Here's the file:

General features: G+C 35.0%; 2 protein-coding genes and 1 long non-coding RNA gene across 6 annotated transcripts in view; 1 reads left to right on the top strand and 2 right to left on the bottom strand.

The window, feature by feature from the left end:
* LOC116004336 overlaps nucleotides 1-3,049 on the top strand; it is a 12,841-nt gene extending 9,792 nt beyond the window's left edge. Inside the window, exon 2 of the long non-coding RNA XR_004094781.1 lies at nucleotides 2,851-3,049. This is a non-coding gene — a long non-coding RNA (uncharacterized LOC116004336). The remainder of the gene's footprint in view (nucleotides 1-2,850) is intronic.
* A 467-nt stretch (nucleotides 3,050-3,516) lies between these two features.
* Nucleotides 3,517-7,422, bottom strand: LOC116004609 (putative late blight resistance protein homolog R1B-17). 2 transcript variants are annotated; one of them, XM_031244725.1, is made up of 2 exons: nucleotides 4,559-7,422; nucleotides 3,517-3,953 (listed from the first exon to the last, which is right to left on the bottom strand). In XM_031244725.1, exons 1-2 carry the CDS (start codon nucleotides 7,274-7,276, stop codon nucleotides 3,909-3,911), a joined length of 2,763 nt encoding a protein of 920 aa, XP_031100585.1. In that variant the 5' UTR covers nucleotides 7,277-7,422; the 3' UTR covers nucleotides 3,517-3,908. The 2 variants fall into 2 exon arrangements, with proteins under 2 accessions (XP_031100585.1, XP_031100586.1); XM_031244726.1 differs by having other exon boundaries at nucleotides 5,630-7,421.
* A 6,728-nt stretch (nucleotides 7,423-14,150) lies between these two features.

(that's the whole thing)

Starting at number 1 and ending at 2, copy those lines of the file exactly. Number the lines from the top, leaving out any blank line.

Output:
General features: G+C 35.0%; 2 protein-coding genes and 1 long non-coding RNA gene across 6 annotated transcripts in view; 1 reads left to right on the top strand and 2 right to left on the bottom strand.

The window, feature by feature from the left end: